Literary agent Mary C. Moore of Kimberley Cameron & Associates joins us for a discussion of all things agenting. What captures her attention in a query or pitch? How does one go about becoming an agent? Has she ever been slipped a manuscript under the bathroom stall? You must tune in to discover the answers, gentle listener.
We’re just about at the end of Samurai Jack season five. For those of you not in the know, creator Genndy Tartakovsky created the original Samurai Jack, which aired for four seasons, from 2001-2004, without a conclusion. The first show was largely a series of interconnected vignettes, Jack and his arch enemy Aku the glue that tied the show together. A mere 12 years later, Tartakovsky decided to give the show an ending, and we have 10 22-minute episodes with incredibly tight story telling to enjoy.
Samurai Jack has always been on the cutting edge of animation, having one several awards for outstanding animation. Entire episodes have been in black and white, or used outlines. It always takes avant garde risk and pushes the envelope not only in animation, but in music as well. This particular season surprises and compels. It is designed for adults. Adult Swim on Cartoon Network has always aired the show, but this season is the first where Jack has killed–and suffered psychological fall out for it.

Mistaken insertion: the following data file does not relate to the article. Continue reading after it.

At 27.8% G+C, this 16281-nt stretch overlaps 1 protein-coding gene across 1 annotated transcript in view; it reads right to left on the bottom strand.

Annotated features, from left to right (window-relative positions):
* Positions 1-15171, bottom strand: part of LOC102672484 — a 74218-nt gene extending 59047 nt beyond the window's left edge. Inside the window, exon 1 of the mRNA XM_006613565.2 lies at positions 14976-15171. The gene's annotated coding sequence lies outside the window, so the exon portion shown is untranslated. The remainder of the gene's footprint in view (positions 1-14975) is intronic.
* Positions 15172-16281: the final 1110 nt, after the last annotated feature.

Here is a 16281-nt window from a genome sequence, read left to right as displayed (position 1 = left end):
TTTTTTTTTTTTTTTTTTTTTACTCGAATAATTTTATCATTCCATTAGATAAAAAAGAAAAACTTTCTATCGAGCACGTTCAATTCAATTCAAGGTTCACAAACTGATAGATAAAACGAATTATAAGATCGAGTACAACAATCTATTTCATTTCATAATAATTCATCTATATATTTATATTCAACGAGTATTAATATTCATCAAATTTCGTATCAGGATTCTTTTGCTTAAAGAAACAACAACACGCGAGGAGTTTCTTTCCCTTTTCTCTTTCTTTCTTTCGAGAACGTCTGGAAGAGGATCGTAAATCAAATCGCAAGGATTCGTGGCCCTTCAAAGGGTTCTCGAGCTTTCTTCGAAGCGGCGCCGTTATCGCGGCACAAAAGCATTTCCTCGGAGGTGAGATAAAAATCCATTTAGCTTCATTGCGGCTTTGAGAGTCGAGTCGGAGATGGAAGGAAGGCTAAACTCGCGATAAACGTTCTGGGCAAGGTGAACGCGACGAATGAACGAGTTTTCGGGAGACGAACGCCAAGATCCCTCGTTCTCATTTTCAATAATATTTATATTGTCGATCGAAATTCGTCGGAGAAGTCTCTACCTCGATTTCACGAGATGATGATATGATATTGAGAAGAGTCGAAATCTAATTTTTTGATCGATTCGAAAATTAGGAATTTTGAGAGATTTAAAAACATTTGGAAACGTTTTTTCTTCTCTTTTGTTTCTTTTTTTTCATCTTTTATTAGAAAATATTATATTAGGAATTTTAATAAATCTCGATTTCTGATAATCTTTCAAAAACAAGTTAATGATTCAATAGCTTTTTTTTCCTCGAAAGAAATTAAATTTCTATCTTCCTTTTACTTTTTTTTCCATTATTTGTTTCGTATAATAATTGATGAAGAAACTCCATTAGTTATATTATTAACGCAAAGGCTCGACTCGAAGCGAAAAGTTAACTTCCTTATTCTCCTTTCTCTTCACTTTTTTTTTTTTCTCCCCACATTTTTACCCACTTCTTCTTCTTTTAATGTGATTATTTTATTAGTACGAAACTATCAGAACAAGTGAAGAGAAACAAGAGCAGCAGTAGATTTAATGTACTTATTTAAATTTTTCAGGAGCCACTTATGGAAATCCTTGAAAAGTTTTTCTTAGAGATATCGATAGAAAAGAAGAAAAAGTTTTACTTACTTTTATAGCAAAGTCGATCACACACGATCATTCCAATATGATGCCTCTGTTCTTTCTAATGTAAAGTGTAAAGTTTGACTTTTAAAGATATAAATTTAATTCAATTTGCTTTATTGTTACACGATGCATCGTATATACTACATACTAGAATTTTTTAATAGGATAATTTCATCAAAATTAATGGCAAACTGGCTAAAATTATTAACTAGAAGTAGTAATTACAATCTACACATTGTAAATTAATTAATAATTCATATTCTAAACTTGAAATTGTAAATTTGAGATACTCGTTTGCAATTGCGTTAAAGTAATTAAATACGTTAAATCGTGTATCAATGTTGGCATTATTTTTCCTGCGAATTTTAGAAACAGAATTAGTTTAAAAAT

You might wonder if you can make sense of Samurai Jack without watching the original. You can. However, knowing the original story helps you appreciate layers, especially in the episode where Ashi searches for a despondent Jack and we see how many people Jack has helped over the years.
Season five is a worthy ending, standing alone, but enhanced by what has gone before. If you do not get Cartoon Network, the show can easily be purchased on Amazon.
Sometimes I watch films over my husband’s shoulder. The other night Bryon was watching The Monkey King: Havoc in Heaven, a 2014 film starring Donnie Yen as the Monkey King. It looked pretty good, so yesterday I watched it with no shoulders in the way. For those of you who don’t know the story of the monkey king, this primer will get you up to speed. The Journey to the West sequence most folklorists are familiar with begins in The Monkey King 2, and there are plans for The Monkey King 3 to be released soon.